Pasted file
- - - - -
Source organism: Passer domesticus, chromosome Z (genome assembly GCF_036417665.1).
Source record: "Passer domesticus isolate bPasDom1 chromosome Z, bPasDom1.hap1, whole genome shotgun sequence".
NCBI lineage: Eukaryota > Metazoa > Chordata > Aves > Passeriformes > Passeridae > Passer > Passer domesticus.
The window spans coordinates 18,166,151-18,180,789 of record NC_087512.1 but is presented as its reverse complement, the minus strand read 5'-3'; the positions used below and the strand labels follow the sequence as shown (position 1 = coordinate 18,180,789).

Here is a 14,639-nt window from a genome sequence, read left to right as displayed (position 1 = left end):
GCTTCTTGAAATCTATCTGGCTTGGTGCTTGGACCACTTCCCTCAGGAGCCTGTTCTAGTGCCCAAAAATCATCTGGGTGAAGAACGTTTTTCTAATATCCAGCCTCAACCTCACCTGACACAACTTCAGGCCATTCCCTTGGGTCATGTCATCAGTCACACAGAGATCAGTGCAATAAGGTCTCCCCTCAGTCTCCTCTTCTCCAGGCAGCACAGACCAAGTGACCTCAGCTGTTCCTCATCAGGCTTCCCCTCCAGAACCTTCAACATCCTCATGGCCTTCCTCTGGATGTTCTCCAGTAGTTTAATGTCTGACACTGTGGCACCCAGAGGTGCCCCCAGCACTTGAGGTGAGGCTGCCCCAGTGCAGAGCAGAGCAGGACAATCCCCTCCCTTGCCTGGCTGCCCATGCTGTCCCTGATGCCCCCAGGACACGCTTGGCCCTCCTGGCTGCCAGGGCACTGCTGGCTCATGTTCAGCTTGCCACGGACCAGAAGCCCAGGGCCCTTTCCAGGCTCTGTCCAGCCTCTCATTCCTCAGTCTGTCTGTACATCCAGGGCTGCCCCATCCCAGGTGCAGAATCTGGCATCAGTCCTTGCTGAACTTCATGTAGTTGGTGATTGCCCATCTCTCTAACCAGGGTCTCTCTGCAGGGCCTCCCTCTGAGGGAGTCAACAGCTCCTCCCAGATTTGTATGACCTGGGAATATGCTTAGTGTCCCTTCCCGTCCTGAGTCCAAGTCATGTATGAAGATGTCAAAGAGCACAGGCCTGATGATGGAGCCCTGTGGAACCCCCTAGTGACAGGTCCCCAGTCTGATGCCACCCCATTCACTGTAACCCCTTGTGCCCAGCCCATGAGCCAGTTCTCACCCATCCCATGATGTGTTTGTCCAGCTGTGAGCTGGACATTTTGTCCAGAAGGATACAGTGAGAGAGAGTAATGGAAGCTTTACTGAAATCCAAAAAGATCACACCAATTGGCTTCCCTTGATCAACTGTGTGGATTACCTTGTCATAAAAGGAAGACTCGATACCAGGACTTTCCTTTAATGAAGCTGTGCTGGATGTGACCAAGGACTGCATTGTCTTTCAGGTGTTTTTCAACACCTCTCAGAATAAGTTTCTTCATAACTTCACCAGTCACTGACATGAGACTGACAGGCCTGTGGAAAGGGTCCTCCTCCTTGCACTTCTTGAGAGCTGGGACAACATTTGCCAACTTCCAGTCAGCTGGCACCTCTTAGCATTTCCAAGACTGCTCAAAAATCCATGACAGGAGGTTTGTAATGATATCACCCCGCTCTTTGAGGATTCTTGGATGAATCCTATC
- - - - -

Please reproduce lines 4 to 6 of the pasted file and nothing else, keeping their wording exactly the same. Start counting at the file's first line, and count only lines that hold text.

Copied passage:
The window spans coordinates 18,166,151-18,180,789 of record NC_087512.1 but is presented as its reverse complement, the minus strand read 5'-3'; the positions used below and the strand labels follow the sequence as shown (position 1 = coordinate 18,180,789).

Here is a 14,639-nt window from a genome sequence, read left to right as displayed (position 1 = left end):
GCTTCTTGAAATCTATCTGGCTTGGTGCTTGGACCACTTCCCTCAGGAGCCTGTTCTAGTGCCCAAAAATCATCTGGGTGAAGAACGTTTTTCTAATATCCAGCCTCAACCTCACCTGACACAACTTCAGGCCATTCCCTTGGGTCATGTCATCAGTCACACAGAGATCAGTGCAATAAGGTCTCCCCTCAGTCTCCTCTTCTCCAGGCAGCACAGACCAAGTGACCTCAGCTGTTCCTCATCAGGCTTCCCCTCCAGAACCTTCAACATCCTCATGGCCTTCCTCTGGATGTTCTCCAGTAGTTTAATGTCTGACACTGTGGCACCCAGAGGTGCCCCCAGCACTTGAGGTGAGGCTGCCCCAGTGCAGAGCAGAGCAGGACAATCCCCTCCCTTGCCTGGCTGCCCATGCTGTCCCTGATGCCCCCAGGACACGCTTGGCCCTCCTGGCTGCCAGGGCACTGCTGGCTCATGTTCAGCTTGCCACGGACCAGAAGCCCAGGGCCCTTTCCAGGCTCTGTCCAGCCTCTCATTCCTCAGTCTGTCTGTACATCCAGGGCTGCCCCATCCCAGGTGCAGAATCTGGCATCAGTCCTTGCTGAACTTCATGTAGTTGGTGATTGCCCATCTCTCTAACCAGGGTCTCTCTGCAGGGCCTCCCTCTGAGGGAGTCAACAGCTCCTCCCAGATTTGTATGACCTGGGAATATGCTTAGTGTCCCTTCCCGTCCTGAGTCCAAGTCATGTATGAAGATGTCAAAGAGCACAGGCCTGATGATGGAGCCCTGTGGAACCCCCTAGTGACAGGTCCCCAGTCTGATGCCACCCCATTCACTGTAACCCCTTGTGCCCAGCCCATGAGCCAGTTCTCACCCATCCCATGATGTGTTTGTCCAGCTGTGAGCTGGACATTTTGTCCAGAAGGATACAGTGAGAGAGAGTAATGGAAGCTTTACTGAAATCCAAAAAGATCACACCAATTGGCTTCCCTTGATCAACTGTGTGGATTACCTTGTCATAAAAGGAAGACTCGATACCAGGACTTTCCTTTAATGAAGCTGTGCTGGATGTGACCAAGGACTGCATTGTCTTTCAGGTGTTTTTCAACACCTCTCAGAATAAGTTTCTTCATAACTTCACCAGTCACTGACATGAGACTGACAGGCCTGTGGAAAGGGTCCTCCTCCTTGCACTTCTTGAGAGCTGGGACAACATTTGCCAACTTCCAGTCAGCTGGCACCTCTTAGCATTTCCAAGACTGCTCAAAAATCCATGACAGGAGGTTTGTAATGATATCACCCCGCTCTTTGAGGATTCTTGGATGAATCCTATC